Planned Parenthood Golden Gate (PPGG) has unveiled what it calls an “edgy” TV and radio campaign that “focuses on the importance of practicing pregnancy prevention and safer sex.”
Except that the words “pregnancy” and “safe sex” are never spoken. And the pitch man in the “Mile High campaign” is flamingly gay. The TV ad is being run on MTV, VH-1, Comedy Central and TLC, and the radio ad is running on KMEL-FM, a San Francisco station. See if you can find the purported "sexual health" education messages in the ad.
Here is the text of the commercial: (click here to see the video)
Now that whiter-than-Wonder-bread Iowa has punched Barack Obama a first-class ticket to New Hampshire, can the mainstream media, particularly the New York Times, shut up about whether America is ready for a black president? That's what Michelle Malkin rhetorically asked on her blog before giving readers the answer.
Well, it looks like the answer is no. No, the MSM won’t stop yammering about un-diverse white voters. Here’s the NYTimes editorial this morning, right on cue as I predicted, clamoring for an end to the Iowa caucuses and New Hampshire primary by zeroing in on its lack of, you guessed it, racial diversity:
Here's a story from the Miami Herald that's worth keeping track of for coverage in the larger mainstream media, particularly the networks. I highly doubt this story will be a priority for the MSM, although I'm sure conservative bloggers and perhaps immigration reform activists will make sure the American people become aware of it:
Hundreds of wannabe truckers took a detour on the way to the DMV and got bogus commercial driver's licenses, thanks to an Army National Guard sergeant.
Friday morning, authorities threw up the stop sign.
In a series of early morning raids throughout Miami-Dade County Friday, authorities from federal, state and local agencies arrested five people they say obtained licenses fraudulently. Two others were taken into custody later.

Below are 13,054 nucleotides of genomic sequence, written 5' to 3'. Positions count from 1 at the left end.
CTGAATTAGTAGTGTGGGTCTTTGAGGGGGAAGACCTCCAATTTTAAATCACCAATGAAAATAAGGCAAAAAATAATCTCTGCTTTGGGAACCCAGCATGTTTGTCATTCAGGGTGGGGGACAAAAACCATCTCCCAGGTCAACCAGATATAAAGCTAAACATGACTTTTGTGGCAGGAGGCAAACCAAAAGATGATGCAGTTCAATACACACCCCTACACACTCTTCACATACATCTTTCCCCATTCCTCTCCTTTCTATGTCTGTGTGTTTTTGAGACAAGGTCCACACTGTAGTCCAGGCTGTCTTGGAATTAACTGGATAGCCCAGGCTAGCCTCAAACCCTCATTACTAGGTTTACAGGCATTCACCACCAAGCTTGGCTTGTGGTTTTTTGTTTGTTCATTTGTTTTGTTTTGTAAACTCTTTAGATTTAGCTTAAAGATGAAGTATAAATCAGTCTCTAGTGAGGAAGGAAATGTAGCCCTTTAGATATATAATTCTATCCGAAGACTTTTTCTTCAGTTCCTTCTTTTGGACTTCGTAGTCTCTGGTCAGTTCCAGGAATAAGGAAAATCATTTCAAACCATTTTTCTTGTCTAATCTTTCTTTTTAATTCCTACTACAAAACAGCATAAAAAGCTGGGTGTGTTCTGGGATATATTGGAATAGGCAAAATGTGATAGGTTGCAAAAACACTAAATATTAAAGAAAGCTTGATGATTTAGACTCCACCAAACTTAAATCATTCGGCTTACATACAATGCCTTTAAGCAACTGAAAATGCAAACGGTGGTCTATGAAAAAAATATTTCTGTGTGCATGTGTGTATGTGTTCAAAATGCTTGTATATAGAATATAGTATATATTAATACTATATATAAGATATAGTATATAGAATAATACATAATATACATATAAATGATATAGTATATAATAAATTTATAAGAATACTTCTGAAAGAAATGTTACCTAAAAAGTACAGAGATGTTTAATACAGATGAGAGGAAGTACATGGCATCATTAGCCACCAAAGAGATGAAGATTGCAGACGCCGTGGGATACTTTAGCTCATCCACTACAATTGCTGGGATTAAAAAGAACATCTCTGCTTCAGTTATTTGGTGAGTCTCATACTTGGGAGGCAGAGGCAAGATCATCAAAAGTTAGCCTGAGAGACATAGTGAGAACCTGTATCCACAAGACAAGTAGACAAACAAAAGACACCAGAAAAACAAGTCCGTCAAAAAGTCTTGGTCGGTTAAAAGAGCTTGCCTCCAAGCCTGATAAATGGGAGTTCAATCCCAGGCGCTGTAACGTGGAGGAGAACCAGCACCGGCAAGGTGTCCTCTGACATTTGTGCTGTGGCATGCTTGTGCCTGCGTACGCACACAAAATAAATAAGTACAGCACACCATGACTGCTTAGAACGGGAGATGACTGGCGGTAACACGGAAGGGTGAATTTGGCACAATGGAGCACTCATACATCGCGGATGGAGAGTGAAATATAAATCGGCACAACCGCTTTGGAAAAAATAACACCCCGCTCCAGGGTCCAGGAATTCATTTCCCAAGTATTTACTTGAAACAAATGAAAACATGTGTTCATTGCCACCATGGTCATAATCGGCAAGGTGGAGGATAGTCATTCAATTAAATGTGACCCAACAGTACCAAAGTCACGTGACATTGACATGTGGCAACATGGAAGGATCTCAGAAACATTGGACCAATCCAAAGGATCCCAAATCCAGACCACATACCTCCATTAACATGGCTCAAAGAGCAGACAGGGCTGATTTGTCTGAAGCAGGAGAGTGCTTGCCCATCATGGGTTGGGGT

In science, it’s called the “observer effect” — the very act of observing a phenomenon changes the phenomenon. And if journalists are simply supposed to “observe” and report on our presidential elections, they are in fact exerting a tremendous effect over the entire process.
For example, imagine two small states, both holding caucuses to pick their delegates to the presidential nominating convention this summer. Because they are so small, neither state delegation will be especially meaningful to the actual outcome, but the caucuses in State A are given saturation attention by the world’s media, while the caucuses in State B are ignored by the media.
Well, no need to imagine. Yesterday, the Iowa caucuses chose a relatively inconsequential 40 delegates to the GOP convention, but the tremendous media attention given to those results has already scrambled the Republican presidential race. Tomorrow, Wyoming Republicans will pick 12 delegates — but the media won’t be there. So it’s essentially a non-event.
Indeed, today’s Wyoming Tribune-Eagle notes how state Republicans “want the event to end by 3 p.m. so the state can get a mention in the Sunday New York Times.”
At the top of Friday’s CBS "Early Show," co-host Harry Smith declared: "The votes have been cast and history has been made. Democratic voters in Iowa give African-American Senator Barack Obama a giant victory."